3 Lemma. Let X = Spec A be an affine scheme. Let 0 F 1 F F 2 0 be an exact sequence of O X -modules such that F 1 is quasicoherent (but don t assume anything about the other two). Then the sequence is exact. 0 Γ(X, F 1 ) Γ(X, F) Γ(X, F 2 ) 0 This implies that the connecting homomorphism H 0 (X, F 2 ) H 1 (X, F 1 ) is zero, so H 1 (X, F 1 ) injects into H 1 (X, F). If we then choose F to be injective, we deduce H 1 (X, F 1 ) = 0. 2 Applications Before proving the theorem, let me mention some corollaries. First, from the Čech cohomology discussion, we deduce the following. Corollary. Let X be a scheme and let U = {U i } i I be an open cover of X. Suppose that for each finite subset J I, the intersection U J = j J U j is affine. Then for any quasicoherent sheaf F on X, the sheaf cohomology of F is computed by the Čech cohomology for the cover U; that is, H i (X, F) = Ȟ i (U, F). Recall that inside a separated scheme, the intersection of any two open affines is again affine. We thus have the following; I ll illustrate next time by using this to compute the cohomology of the sheaves O(n) on projective space. Corollary. Let X be a separated scheme and let U = {U i } i I be an open affine cover of X. Then for any quasicoherent sheaf F on X, H i (X, F) = Ȟ i (U, F). Here is an even more specialized corollary, which in itself is not so useful. I mention it because I will prove this directly and use it as a lemma to prove the whole theorem. Corollary. Let A be a ring and choose f 1,...,f n A which generate the unit ideal. Let U be the open cover of X = Spec A by D(f i ) for i = 1,..., n. Then for any A-module M, Ȟ 0 (U, M ) = M and Ȟ i (U, M ) = 0 for i > 0. 2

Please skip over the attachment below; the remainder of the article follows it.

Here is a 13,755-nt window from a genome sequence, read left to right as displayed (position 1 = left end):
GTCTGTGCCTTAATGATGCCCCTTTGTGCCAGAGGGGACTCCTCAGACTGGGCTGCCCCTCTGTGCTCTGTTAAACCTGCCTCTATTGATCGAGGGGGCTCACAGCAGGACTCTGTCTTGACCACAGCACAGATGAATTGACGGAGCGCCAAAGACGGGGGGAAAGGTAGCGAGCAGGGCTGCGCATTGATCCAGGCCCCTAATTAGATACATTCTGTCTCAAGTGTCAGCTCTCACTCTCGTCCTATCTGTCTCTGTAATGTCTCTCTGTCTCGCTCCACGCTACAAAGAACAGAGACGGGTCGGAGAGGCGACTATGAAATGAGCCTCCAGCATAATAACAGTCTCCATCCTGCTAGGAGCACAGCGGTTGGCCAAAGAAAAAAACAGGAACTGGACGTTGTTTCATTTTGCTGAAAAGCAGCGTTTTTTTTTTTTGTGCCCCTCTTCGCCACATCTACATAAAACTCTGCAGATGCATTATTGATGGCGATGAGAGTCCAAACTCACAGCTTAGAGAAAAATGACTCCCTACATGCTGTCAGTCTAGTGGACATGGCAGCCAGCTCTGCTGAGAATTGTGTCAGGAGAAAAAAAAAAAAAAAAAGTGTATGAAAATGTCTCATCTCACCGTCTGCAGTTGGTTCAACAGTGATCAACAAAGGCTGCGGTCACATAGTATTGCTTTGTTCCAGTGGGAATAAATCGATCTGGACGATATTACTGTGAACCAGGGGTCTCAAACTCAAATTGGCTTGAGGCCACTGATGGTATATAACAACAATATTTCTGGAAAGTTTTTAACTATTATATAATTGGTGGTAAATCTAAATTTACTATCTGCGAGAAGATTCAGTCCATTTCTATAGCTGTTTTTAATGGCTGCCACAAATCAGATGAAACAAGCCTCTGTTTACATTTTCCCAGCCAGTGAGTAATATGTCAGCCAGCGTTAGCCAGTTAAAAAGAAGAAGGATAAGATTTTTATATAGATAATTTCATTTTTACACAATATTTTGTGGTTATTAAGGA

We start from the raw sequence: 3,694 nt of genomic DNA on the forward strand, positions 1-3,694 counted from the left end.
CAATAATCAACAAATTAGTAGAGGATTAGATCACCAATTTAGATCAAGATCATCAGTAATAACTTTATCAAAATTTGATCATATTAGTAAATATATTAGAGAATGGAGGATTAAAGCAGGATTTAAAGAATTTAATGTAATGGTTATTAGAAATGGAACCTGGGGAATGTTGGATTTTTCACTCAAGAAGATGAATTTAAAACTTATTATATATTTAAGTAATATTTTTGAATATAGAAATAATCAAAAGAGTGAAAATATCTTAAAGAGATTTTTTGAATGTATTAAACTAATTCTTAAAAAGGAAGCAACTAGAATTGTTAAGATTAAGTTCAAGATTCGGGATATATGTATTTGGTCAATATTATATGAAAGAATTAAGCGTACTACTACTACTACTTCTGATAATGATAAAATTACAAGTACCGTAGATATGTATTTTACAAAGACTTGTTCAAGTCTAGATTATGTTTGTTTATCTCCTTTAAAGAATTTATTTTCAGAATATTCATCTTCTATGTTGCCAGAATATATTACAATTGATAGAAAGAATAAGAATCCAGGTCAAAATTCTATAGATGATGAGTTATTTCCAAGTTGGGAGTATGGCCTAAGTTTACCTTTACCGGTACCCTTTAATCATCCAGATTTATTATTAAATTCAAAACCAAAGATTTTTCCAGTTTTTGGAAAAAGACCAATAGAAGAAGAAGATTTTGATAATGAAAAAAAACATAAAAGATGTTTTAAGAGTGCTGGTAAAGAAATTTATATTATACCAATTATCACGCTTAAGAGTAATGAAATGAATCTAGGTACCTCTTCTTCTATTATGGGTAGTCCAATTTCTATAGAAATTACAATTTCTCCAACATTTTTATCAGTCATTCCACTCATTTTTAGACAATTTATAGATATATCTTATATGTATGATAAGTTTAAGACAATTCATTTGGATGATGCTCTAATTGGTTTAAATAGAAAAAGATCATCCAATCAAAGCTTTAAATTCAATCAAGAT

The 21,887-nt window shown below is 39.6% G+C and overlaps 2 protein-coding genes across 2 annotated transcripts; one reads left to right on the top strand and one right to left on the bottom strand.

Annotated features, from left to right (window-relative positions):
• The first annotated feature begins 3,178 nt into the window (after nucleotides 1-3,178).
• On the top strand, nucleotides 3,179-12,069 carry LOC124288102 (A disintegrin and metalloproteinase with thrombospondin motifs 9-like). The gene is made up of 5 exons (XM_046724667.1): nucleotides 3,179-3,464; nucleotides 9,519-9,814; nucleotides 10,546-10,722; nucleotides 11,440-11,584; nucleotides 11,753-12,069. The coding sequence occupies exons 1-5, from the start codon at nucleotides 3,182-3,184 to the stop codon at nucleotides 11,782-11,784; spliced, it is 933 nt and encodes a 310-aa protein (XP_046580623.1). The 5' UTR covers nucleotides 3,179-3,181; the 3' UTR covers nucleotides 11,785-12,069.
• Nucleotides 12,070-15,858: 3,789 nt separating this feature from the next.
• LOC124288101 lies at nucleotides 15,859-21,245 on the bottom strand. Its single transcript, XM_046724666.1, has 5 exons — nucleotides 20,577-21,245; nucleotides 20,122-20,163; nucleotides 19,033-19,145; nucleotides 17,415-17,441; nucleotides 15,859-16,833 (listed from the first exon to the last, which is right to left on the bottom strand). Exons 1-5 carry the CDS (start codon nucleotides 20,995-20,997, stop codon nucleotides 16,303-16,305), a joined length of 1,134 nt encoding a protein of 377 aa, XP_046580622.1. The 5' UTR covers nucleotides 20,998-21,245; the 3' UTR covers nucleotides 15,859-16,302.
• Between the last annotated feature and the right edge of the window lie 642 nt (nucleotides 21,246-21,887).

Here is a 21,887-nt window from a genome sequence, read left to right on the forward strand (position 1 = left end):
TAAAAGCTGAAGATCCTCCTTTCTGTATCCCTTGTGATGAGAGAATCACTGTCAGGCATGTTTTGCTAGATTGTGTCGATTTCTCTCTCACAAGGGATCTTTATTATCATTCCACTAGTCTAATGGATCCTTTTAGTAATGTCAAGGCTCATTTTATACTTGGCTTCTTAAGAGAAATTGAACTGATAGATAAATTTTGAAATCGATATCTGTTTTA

4 3 A correct proof of the theorem Following Grothendieck (and I think Serre before him, in the context of varieties), we will prove the last corollary first, and then use that to prove the theorem. So our first order of business is to show that the complex 0 M Č 0 (U, M ) Č 1 (U, M ) is exact. Remember that this complex came from the complex of sheaves 0 M Č 0 (U, M ) Č 1 (U, M ) by taking global sections. We proved in the Čech cohomology lecture that this sequence of sheaves is exact (by computing at stalks). Moreover, each of the constituent sheaves is quasicoherent, for the following reason. Each sheaf in the sequence equals a direct sum of sheaves each of the form j U (M U ) for U an intersection of some of the U j. In particular, each such intersection has the form D(g) for some g A. But this sheaf is simply the quasicoherent sheaf associated to the A-module M g. Since we have an exact sequence of quasicoherent sheaves, taking global sections gives us an exact sequence of A-modules. This proves the corollary. So now we know that for any finite cover U of Spec A by distinguished opens, Ȟ 0 (U, M ) = M, Ȟ i (U, M ) = 0 (i > 0). The same holds if we take the direct limit over finite covers by distinguished opens. However, this gives the same result as taking the direct limit over all open covers because any cover can be refined to a finite cover by distinguished opens. We conclude that Ȟ 0 (X, M ) = M, Ȟ i (X, M ) = 0 (i > 0); although the theorem that says that the direct limit Čech cohomology also computes sheaf cohomology doesn t apply (because X is not Hausdorff), one can still show that this implies H 0 (X, M ) = M, H i (X, M ) = 0 (i > 0) using the following theorem of Cartan, applied with B being the collection of distinguished open affines. Theorem (Cartan). Let X be a topological space. Let B be a basis of X closed under pairwise intersections. Let F be a sheaf of abelian groups on X such that Ȟ i (U, F) = 0 for all U B. Then Ȟ i (X, F) is naturally isomorphic to H i (X, F) for all i 0. We will prove this in the next section. It can also be proved using spectral sequences; see the optional handout. 3